Pakistan harboring terrorists: Haley

December 10, 2018

TEHRAN - The war of words between U.S. and Pakistani politicians doesn't seem to end. Latest to jump the bandwagon is U.S. envoy to UN Nikki Haley who has repeated allegations against Islamabad.

Haley, the first Indian-American to hold a senior cabinet position in Trump administration, said the U.S. did not need to give money to countries that wish harm to America, go behind its back and try and “stop us from doing things”.

“...I think there should be a strategic view on which countries we partner with, which ones we count on to work with us on certain things, and move forward accordingly. I think we just blindly allow money to keep going without thinking that this is real leverage. We have to use it,” Haley told US magazine ‘The Atlantic’

Haley, who recently resigned from her UN posting, launched a direct tirade against Pakistan for 'harboring terrorists'.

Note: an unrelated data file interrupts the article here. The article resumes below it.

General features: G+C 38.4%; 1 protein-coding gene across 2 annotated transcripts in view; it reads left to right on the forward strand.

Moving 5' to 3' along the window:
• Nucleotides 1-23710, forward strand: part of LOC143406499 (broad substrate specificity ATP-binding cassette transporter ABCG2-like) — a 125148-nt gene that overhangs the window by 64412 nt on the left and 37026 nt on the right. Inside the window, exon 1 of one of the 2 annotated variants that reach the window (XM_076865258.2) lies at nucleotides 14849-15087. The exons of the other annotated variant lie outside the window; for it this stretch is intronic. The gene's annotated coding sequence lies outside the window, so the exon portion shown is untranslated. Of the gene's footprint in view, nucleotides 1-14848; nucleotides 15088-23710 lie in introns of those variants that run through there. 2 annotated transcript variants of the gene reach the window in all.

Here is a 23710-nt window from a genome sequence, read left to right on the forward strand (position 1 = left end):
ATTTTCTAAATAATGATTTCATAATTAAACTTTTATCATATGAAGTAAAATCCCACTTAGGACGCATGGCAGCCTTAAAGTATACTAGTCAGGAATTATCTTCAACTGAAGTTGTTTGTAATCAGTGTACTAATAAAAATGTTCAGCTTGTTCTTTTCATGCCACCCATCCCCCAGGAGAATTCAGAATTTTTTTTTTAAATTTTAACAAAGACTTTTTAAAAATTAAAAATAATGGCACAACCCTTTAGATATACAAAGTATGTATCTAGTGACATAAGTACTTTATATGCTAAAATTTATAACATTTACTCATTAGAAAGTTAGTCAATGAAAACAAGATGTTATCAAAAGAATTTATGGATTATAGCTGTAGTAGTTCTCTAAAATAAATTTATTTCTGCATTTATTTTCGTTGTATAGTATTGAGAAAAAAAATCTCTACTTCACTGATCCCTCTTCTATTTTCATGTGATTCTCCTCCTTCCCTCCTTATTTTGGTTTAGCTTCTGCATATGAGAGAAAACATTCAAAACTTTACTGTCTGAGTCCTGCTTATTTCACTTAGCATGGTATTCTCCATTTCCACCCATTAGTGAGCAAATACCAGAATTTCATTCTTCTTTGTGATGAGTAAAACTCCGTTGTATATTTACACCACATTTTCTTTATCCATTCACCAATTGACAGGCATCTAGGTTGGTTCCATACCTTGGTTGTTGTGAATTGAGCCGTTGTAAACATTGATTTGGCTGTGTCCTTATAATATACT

“The one example I’ll give you is, look at Pakistan. Giving them over a billion dollars, and they continue to harbour terrorists that turn around and kill our soldiers —that’s never okay. We shouldn’t even give them a dollar until they correct it. Use the billion dollars. That’s not a small amount of change,” she alleged.

She said Pakistan should be told “you have to do these things before we will even start to help you with your military or start to help you on counterterrorism”.

The relations between the two countries have deteriorated since last year and the top leaders of both countries have been engaged in intense war of words in recent months.

U.S. President Donald Trump has on many occasions alleged that Pakistan wasn't doing enough to dismantle terrorist sanctuaries while Pakistan's Prime Minister has maintained that Pakistan has gone out of its way in 'war against terrorism'.

A few days ago, PM Khan, noticeably exasperated, said Pakistan won't be fighting anyone else's war now and it won't be a 'hired gun', in response to Trump's appeal to Pakistan to help in bringing peace to Afghanistan.